World Antimicrobial Awareness Week: training curriculum on Social Dimensions of AMR

18 November, 2020

Dear HIFA colleagues,

As the World Antimicrobial Awareness Week starts today, I would like to share with you the Sonar-Global new Special-SOC AMR training curriculum on the social dimensions of AMR:

As a collaborative project, supported by a Sonar-Global appointed Academic Advisory Committee which I am part of, this open access resource is a high-level training on the social dimensions of AMR and on the relevance of social sciences to tackle this growing global public health problem.

It was specially designed for trainers who want to organise a 5-day training course (as suggested) on this topic and is aimed at scholars or professionals with a university level social science background. I believe, however, that this is a useful and very informative resource also for non-social scientists, particularly those interested in working in interdisciplinary teams, which we strongly believe is key to tackle such a 'wicked problem'.

For those interested, there is also a recently published special issue containing a collection of papers (from 2018 to 2020) addressing antimicrobial and antibiotic resistance from various social sciences and humanities perspectives. It is open access and available here:

Best wishes,

Carla Rodrigues.


Carla F. Rodrigues

Research Associate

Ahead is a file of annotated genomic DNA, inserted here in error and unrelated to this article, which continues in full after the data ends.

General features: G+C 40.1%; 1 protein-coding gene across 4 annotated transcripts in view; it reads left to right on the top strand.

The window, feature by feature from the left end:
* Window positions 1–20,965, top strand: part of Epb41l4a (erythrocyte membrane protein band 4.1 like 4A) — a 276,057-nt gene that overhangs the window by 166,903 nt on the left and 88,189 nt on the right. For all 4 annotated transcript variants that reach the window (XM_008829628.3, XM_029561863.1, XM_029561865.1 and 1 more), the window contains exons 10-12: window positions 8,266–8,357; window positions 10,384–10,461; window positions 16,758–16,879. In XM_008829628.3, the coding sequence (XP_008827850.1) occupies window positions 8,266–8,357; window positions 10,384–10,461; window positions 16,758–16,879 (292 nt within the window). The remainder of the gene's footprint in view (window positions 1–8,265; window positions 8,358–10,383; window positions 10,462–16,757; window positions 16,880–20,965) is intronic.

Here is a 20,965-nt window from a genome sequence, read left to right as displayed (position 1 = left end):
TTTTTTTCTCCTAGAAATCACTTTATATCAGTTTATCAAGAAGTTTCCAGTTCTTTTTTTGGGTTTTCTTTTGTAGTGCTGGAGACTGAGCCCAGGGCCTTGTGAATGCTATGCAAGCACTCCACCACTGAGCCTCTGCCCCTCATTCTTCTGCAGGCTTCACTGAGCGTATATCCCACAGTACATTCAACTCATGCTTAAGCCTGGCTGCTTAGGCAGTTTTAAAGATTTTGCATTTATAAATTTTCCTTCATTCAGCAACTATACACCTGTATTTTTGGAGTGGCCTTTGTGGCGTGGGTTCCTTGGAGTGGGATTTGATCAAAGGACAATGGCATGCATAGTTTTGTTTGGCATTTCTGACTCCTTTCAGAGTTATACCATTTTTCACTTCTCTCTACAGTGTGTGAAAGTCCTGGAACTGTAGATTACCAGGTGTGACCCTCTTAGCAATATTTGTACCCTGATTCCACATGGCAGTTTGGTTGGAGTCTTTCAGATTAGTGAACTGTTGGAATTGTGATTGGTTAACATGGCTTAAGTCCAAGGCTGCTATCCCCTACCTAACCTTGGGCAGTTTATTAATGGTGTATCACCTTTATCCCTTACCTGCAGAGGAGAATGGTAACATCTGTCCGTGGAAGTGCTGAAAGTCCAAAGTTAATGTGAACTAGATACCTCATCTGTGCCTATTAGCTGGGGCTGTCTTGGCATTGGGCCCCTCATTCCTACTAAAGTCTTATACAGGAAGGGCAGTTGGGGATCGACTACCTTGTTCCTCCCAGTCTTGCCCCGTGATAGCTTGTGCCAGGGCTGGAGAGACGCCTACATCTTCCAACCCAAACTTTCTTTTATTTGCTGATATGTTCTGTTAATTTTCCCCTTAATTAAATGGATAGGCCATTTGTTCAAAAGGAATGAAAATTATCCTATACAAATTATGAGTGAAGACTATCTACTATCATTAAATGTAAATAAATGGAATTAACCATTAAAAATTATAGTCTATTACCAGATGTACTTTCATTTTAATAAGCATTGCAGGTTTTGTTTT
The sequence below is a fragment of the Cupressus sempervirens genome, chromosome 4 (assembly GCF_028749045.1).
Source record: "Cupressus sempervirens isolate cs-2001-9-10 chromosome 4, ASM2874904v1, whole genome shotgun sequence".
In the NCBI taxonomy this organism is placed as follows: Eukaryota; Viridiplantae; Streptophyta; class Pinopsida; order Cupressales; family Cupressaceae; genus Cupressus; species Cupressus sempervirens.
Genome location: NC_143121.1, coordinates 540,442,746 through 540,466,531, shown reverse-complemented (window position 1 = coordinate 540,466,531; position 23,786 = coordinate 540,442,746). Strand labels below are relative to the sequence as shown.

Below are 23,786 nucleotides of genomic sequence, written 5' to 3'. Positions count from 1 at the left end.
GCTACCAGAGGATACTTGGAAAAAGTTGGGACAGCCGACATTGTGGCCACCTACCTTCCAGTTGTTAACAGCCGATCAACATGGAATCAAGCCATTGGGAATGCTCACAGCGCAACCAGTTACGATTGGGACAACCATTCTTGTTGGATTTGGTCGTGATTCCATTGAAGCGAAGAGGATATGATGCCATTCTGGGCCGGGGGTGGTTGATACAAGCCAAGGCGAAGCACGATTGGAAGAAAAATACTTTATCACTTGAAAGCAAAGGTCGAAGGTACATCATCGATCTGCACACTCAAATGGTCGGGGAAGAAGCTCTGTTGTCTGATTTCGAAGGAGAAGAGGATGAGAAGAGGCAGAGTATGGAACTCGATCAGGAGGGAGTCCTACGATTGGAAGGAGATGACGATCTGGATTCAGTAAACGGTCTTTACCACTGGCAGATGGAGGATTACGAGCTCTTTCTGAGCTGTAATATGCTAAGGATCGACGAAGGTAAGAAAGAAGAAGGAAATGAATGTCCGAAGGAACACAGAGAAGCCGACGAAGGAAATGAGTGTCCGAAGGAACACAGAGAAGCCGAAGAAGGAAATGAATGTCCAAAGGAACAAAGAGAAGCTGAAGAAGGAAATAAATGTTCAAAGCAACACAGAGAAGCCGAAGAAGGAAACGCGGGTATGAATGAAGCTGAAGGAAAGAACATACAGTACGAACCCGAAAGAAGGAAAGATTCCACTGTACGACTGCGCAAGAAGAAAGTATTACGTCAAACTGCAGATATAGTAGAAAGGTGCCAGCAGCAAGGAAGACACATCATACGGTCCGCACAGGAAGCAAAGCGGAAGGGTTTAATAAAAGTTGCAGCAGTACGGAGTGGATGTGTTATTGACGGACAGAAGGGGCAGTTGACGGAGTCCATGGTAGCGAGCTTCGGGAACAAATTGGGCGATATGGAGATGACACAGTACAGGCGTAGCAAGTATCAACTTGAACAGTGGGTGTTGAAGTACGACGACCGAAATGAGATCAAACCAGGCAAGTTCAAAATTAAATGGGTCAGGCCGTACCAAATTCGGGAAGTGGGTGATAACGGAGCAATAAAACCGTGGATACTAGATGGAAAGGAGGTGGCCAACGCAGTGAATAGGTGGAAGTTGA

Population Health Sciences

Bristol Medical School | University of Bristol

PhD Candidate

Department of Anthropology

AISSR | University of Amsterdam


Centre for Research and Studies in Sociology

CIES, ISCTE-IUL | Instituto Universitário de Lisboa

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Latest publications:

Entre o risco e a (in)certeza: o papel da confiança nas práticas e relações sociais com medicamentos. In Medicamentos, Cultura y Sociedad (E-book)

Self-medication with antibiotics in Maputo, Mozambique: practices, rationales and relationships, Palgrave Communications.

Beyond health: medicines, food supplements, energetics and the commodification of self-performance in Maputo, Sociology of Health & Illness.

Social science research contributions to antimicrobial resistance: protocol for a scoping review, Systematic Reviews.

HIFA profile: Carla F Rodrigues is a PhD candidate at the Amsterdam Institute for Social Sciences Research, University of Amsterdam (where she lives currently) and a researcher at the Centre for Research and Studies in Sociology, University Institute of Lisbon. Her main research interests are Sociology of Health, Education and Culture, specifically lay rationalities in health; therapeutic pluralism; and pharmaceuticals consumption. She has been conducting fieldwork in Portugal and Mozambique. She is a member of the HIFA working group on Information for Prescribers and Users of Medicines. AT